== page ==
So apparently, if you want a child to shut up and not disturb fellow passengers on the T, the trick is to leave it be. I’ll remember that. And I hope other mothers do too.

Happy Summer, Y’all

26 Jun

Ninety-degree-plus days mean one thing to me: ice cream.

And so because my walk home through Coolidge Corner means walking right by J.P. Licks, I decided to stop for dinner on the way home (at Quiznos) so I could get some ice cream as I walked down the street.

One bad sandwich later, I got to J.P. Licks. Sort of. The line was so long that it stretched the full length of the store, out the door, and down Harvard Ave. past the entrance to the Coolidge Corner Clubhouse.

That’s a long line.

But I was determined, so I got in line and worked my way to the front. Continue reading

Take This ‘Job’ and Read It

25 Jun

I’m always happy to support a new blog on the scene, especially when it’s one written by someone as cool as Erin Pullen (who made the unfortunate mistake of marrying my former work bud, JPP — just kidding, John). Erin’s blog, titled simply “The Day Job Blog,” is all about those people out there who toil away at a day job (office admin, waitress, retail salesperson, or sign holder, like on Sunday night’s Flight of the Conchords) so they can fund their real career, be it painter, writer, actor, or, in Erin’s case, opera singer.

According to JPP’s description of the site, we’re all voyeuristic and obsessed with celebrities, so why not document how these people become famous by showing all the hard work that goes into it? “Yes, without these 9–5ers, young sparkling would-bes would become never-wases, because auditions charge fees, gym memberships cost money, and lessons and training don’t grow on trees,” John told me. “So Erin decided to explore this phenomenon of ‘dumb job as means of getting dream job’ for a book.” Erin’s hoping that if she attracts enough regular readers to her site, she’ll attract the interest of a publisher, and the rest will fall into place (sort of like how Planet Gordon begat The Engaged Groom). Every day there’ll be a new story about someone else’s day job, so keep clicking on it; there’s a link in the margin on the right side of this blog. Check it out.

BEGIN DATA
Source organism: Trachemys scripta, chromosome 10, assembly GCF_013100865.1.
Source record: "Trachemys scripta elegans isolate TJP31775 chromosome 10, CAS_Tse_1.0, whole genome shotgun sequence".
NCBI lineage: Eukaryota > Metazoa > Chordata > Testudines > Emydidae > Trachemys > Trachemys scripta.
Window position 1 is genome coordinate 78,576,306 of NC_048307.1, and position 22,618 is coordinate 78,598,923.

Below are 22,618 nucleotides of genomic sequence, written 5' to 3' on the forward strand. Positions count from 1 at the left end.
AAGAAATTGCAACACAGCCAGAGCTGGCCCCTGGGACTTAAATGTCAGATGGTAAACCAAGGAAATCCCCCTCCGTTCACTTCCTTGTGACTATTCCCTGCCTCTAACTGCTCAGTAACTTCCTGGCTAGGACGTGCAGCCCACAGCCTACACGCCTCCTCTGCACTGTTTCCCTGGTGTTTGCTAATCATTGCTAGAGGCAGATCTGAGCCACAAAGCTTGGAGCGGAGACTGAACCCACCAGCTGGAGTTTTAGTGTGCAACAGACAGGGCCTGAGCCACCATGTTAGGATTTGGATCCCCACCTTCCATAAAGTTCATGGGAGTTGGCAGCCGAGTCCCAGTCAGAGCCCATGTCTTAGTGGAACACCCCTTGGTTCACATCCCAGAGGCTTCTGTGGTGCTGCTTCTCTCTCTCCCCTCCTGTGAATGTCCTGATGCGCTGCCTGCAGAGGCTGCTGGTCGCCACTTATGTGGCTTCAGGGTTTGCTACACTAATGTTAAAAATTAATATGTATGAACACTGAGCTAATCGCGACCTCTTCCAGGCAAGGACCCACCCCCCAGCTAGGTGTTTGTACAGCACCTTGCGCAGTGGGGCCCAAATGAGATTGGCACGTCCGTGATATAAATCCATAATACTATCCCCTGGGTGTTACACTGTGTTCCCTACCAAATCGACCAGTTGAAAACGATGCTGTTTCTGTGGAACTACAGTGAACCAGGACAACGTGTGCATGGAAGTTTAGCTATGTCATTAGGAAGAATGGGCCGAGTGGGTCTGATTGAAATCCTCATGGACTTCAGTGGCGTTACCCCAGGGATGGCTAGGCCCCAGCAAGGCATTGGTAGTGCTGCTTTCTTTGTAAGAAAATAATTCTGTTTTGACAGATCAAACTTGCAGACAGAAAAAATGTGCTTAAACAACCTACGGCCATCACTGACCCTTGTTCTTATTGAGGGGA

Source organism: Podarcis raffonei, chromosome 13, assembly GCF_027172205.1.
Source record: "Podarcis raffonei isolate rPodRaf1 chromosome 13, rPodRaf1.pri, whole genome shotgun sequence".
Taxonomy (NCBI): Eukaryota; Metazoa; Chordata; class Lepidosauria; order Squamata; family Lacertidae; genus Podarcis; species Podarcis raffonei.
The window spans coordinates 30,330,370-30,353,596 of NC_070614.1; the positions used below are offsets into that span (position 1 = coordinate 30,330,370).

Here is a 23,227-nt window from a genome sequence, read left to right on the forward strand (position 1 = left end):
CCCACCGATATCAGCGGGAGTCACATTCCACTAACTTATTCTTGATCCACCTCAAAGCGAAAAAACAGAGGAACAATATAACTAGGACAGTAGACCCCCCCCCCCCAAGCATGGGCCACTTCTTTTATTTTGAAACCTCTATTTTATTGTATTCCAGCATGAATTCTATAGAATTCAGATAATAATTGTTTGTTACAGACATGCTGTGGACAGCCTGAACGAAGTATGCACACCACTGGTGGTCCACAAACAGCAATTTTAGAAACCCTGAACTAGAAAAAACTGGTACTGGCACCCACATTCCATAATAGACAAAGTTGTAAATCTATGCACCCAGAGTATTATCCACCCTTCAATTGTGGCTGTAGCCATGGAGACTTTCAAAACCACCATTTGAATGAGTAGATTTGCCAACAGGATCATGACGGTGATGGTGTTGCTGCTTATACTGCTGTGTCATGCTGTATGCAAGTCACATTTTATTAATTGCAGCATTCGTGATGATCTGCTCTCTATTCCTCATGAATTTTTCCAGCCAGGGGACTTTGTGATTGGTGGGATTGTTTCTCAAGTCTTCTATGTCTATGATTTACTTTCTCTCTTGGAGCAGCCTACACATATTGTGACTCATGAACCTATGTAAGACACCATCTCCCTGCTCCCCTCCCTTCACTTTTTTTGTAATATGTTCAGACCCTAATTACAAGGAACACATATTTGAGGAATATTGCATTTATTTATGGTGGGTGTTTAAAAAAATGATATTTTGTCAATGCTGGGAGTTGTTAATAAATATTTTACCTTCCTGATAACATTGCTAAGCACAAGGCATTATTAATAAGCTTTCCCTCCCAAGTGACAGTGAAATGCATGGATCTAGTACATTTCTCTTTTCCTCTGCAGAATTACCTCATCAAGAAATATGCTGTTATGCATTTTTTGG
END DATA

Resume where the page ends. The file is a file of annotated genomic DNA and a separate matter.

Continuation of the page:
Under Pressure

24 Jun

One thing I’ve come to really like about traveling is that it gives me a couple hours to get deep into whatever book I’m reading.

(Yeah, look at me, turning into a regular bookworm.)

This weekend I flew to New York for my second cousin’s bris, and by the time I landed back in Boston Sunday night, I was more than halfway done with my new book, Cabin Pressure, by Josh Wolk. Continue reading

Mighty Good

21 Jun

Like the woman at its center, A Mighty Heart has a real quiet dignity. Which is not to say it’s a quiet movie, but it’s not a big, showy one, and it’s not exactly the kind of movie you enjoy — which makes it perfect counter-programming in a season of blockbusters — but the way it deals with its subject matter with grace and humanity only helps its cause.

Basically, A Mighty Heart tells the story of the kidnapping of Wall Street Journal reporter Daniel Pearl from the perspective of his wife, Mariane. It’s been filmed with handheld cameras in a documentary, you-are-there fashion, which gives it a real sense of immediacy and realism. There isn’t a score playing underneath the action to tell you how to feel, and there aren’t grand speeches about the horrible people who have done this to Pearl. There’s not even a re-enactment of what happened to Pearl when or while he was kidnapped. There’s just a group of Americans and Pakistanis working together and taking action to save him before it’s too late.